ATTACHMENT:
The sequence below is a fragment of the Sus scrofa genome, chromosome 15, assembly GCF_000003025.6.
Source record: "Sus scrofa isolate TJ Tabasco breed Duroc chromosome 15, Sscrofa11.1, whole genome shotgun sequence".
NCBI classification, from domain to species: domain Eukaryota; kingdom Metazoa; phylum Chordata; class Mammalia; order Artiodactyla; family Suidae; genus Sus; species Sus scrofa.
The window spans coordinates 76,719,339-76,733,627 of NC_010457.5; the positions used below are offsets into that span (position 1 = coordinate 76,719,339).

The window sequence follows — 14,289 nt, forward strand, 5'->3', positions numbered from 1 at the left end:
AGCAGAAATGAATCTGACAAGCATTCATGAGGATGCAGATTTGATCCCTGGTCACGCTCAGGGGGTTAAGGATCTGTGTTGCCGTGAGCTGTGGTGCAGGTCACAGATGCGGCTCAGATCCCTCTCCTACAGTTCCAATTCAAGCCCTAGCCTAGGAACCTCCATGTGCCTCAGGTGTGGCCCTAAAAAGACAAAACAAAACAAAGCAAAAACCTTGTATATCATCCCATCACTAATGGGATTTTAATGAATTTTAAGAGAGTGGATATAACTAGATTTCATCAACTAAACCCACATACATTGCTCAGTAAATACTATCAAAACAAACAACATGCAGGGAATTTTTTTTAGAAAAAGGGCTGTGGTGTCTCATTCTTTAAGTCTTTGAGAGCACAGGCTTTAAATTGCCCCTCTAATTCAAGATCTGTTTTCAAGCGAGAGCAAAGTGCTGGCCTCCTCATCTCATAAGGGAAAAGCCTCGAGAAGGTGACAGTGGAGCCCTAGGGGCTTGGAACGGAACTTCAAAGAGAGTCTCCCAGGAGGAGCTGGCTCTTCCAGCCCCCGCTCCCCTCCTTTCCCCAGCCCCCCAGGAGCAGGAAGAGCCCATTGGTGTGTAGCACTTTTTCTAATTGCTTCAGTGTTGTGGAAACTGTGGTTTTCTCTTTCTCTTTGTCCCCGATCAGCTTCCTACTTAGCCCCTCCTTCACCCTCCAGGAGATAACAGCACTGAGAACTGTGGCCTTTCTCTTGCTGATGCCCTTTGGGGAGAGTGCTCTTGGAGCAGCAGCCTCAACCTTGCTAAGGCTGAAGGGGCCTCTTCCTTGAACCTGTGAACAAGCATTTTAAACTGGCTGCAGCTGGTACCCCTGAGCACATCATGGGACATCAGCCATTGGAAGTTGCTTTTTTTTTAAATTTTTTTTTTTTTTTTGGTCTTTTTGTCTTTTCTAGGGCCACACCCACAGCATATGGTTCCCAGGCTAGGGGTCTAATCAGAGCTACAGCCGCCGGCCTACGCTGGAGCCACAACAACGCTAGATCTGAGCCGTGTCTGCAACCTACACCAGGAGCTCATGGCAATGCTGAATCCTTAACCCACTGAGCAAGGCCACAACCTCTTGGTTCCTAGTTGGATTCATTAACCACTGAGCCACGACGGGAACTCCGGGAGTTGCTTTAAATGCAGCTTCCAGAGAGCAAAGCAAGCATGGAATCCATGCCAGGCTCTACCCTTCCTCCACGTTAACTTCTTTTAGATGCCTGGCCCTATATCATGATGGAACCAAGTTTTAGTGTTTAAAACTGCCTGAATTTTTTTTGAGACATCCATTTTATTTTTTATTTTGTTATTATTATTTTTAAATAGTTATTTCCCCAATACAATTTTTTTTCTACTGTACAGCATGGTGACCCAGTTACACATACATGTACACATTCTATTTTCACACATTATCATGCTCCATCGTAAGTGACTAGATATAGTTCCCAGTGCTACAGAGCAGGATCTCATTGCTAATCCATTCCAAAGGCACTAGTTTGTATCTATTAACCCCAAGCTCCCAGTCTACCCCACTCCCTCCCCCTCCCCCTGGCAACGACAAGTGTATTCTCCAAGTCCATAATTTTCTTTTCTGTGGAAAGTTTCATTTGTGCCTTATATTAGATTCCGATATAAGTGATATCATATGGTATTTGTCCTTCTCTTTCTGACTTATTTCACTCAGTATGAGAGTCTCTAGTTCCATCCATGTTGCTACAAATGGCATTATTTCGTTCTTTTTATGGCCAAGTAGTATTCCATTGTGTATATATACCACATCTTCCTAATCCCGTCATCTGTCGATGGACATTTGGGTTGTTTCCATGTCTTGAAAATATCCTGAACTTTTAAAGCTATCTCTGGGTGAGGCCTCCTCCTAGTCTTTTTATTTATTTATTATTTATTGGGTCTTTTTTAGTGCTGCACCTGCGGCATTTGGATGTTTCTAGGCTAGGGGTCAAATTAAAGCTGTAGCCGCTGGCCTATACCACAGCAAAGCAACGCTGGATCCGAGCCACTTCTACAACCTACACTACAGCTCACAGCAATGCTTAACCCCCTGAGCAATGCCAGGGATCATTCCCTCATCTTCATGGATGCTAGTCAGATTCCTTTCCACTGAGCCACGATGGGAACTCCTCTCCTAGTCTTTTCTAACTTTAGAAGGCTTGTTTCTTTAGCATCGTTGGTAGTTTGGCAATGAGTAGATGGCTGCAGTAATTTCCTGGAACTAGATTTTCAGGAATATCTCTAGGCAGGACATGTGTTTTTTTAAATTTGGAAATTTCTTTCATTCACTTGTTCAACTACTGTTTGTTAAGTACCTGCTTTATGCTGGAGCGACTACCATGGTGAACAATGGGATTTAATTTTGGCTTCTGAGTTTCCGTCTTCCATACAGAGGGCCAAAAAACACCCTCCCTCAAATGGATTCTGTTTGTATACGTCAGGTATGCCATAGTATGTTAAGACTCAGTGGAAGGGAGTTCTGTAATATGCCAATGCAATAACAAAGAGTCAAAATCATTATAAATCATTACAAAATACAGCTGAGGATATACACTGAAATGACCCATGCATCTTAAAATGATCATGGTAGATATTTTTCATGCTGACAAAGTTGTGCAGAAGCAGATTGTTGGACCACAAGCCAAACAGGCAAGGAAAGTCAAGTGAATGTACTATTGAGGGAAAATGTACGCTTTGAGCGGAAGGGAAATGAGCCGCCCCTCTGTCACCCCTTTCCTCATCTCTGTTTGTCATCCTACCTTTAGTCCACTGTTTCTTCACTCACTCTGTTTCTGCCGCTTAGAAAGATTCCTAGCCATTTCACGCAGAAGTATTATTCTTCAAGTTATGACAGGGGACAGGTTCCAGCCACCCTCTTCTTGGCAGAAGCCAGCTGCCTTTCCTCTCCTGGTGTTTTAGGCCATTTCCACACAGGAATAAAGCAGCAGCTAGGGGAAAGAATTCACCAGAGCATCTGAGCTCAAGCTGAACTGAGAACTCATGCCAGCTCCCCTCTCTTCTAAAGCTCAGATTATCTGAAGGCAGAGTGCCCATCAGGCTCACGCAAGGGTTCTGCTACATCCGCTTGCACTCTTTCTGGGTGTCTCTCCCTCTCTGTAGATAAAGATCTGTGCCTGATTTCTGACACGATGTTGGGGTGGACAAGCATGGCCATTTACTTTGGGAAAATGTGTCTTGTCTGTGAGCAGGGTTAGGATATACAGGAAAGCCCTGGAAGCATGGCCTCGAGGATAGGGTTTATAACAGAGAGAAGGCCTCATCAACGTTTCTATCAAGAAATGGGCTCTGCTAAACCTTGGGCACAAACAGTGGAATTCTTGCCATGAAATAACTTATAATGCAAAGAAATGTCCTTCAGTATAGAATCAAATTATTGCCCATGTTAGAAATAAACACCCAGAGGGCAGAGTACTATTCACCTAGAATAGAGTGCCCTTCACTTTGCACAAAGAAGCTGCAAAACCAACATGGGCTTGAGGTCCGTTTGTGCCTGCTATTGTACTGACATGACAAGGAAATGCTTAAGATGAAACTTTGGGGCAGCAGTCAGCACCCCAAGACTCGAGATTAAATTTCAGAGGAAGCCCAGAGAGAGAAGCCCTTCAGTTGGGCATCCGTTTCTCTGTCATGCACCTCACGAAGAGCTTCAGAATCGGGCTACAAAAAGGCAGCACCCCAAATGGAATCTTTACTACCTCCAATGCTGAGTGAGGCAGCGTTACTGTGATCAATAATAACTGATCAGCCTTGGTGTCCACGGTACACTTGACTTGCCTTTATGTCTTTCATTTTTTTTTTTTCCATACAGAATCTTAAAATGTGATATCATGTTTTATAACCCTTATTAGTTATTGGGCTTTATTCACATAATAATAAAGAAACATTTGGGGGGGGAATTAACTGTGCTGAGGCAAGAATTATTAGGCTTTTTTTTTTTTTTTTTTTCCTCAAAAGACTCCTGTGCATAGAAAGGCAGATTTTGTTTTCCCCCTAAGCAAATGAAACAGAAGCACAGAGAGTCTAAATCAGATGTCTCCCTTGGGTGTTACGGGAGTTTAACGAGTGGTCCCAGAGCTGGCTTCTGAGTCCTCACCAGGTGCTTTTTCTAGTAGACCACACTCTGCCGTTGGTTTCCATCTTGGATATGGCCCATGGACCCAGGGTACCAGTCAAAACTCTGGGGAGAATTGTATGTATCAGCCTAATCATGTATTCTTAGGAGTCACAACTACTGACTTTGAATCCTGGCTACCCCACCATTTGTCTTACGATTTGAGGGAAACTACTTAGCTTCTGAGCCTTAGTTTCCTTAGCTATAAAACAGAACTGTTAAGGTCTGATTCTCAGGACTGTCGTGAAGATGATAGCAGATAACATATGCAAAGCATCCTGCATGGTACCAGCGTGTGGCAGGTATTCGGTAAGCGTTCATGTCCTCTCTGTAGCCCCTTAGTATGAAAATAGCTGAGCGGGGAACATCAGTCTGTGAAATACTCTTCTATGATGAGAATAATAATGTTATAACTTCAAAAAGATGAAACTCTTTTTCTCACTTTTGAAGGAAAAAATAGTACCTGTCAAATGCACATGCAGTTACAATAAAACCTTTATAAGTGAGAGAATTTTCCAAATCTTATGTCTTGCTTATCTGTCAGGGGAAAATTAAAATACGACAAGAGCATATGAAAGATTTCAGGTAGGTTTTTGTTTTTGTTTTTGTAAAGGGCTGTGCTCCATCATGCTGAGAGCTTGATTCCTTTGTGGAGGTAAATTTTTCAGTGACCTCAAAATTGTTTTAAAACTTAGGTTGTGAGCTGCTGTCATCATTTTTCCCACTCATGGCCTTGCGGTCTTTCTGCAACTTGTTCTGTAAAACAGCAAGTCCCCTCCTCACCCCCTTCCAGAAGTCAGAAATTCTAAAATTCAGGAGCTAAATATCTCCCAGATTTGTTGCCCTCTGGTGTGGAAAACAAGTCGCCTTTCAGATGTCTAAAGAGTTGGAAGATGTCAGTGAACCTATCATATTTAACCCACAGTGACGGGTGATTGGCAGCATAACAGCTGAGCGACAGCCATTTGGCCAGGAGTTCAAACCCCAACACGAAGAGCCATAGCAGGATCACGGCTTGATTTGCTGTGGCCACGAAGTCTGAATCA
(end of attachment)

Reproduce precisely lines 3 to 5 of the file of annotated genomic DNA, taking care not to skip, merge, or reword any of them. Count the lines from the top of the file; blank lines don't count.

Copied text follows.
NCBI classification, from domain to species: domain Eukaryota; kingdom Metazoa; phylum Chordata; class Mammalia; order Artiodactyla; family Suidae; genus Sus; species Sus scrofa.
The window spans coordinates 76,719,339-76,733,627 of NC_010457.5; the positions used below are offsets into that span (position 1 = coordinate 76,719,339).

The window sequence follows — 14,289 nt, forward strand, 5'->3', positions numbered from 1 at the left end: